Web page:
I have always been interested in, and fascinated by the affordances of digital technologies. In 2002, I was hired by the Office of Continuing Professional Education (OCPE, now PDCE) in the Faculty of Education at UBC to convert courses from a correspondence model into online and blended formats. For me, this project meant more than changing the medium of teaching: it meant an exciting ongoing opportunity to explore how we learn and change through that process.
Working with different Departments that have specific focus, such as Special Education or Counseling, has been an inspiration for me to go deeper and explore accessibility on the web. As a result, our Faculty has been creating courses that follow the WCAG standards since 2006. For a number of years, we were the only faculty at UBC that ensured every online course was accessible.
Having a connection to NITEP (Native Indigenous Teacher Education Program) as a unique part of the Faculty was another intriguing opportunity to re-think the role of digital technologies, this time in the context of Indigenous ways of knowing. How can rich oral culture benefit from learning online? This inquiry resulted in creating the first blended model course in 2007 offered to the NITEP students in Kamloops, Duncan, Bella Coola and on Vancouver campus.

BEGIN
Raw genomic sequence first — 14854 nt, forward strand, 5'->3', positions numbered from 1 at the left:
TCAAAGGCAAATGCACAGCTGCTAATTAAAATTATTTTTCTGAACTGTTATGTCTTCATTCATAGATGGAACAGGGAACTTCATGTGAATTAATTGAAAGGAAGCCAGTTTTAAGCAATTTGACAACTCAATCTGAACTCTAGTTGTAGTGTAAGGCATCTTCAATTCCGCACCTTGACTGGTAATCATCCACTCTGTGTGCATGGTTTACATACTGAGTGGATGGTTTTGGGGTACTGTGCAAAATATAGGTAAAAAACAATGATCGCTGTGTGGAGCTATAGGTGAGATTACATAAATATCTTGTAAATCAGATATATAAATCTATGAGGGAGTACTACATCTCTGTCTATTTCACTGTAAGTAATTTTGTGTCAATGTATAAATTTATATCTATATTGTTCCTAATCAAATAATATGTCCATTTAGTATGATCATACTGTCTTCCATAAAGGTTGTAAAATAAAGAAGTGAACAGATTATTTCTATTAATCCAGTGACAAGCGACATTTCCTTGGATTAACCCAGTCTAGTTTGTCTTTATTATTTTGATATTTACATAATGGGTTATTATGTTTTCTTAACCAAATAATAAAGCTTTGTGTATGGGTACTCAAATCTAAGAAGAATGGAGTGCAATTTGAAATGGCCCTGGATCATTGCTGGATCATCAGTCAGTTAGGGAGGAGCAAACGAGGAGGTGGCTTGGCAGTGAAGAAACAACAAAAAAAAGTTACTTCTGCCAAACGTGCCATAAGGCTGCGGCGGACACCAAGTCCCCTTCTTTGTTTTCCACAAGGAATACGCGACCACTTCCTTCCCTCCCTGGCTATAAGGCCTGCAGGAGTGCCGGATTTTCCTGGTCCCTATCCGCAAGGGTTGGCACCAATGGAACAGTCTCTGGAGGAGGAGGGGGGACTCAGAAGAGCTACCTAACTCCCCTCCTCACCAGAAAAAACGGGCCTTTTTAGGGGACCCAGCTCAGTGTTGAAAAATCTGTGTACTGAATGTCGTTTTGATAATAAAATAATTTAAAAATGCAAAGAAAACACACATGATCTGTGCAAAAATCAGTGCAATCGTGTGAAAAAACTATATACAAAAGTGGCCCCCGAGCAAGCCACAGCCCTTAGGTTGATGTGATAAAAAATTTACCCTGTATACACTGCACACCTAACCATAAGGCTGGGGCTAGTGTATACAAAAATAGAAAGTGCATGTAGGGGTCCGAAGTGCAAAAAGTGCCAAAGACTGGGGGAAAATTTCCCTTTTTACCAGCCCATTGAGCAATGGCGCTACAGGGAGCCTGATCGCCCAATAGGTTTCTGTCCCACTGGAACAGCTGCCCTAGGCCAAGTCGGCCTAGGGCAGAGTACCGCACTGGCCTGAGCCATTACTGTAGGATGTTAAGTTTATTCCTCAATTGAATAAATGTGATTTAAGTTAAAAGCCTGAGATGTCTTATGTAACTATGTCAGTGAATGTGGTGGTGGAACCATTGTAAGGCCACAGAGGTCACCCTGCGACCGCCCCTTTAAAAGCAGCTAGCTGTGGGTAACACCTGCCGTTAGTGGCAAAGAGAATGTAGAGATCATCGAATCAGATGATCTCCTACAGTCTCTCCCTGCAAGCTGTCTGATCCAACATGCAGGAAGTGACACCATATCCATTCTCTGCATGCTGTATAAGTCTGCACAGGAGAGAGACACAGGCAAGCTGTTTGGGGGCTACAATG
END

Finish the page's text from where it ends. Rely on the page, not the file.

My work extends beyond the UBC and has reached communities across the globe. In 2011, I examined the impact of mobile devices as learning tools. I have implemented game-based learning, worked on designing courses for refugee teachers in Dadaab (Kenya), managed the development of MOOCs (Massive Online Open Course) “Reconciliation through Indigenous education”, about mental health, autism, anti-racism, and other projects that brought diversity of experiences and culturally-responsive practice.
From 2004 to 2016, I have brought over $420,000 to the Faculty of Education through various grants and awards (almost a grant per year), which have provided employment for over 20 students.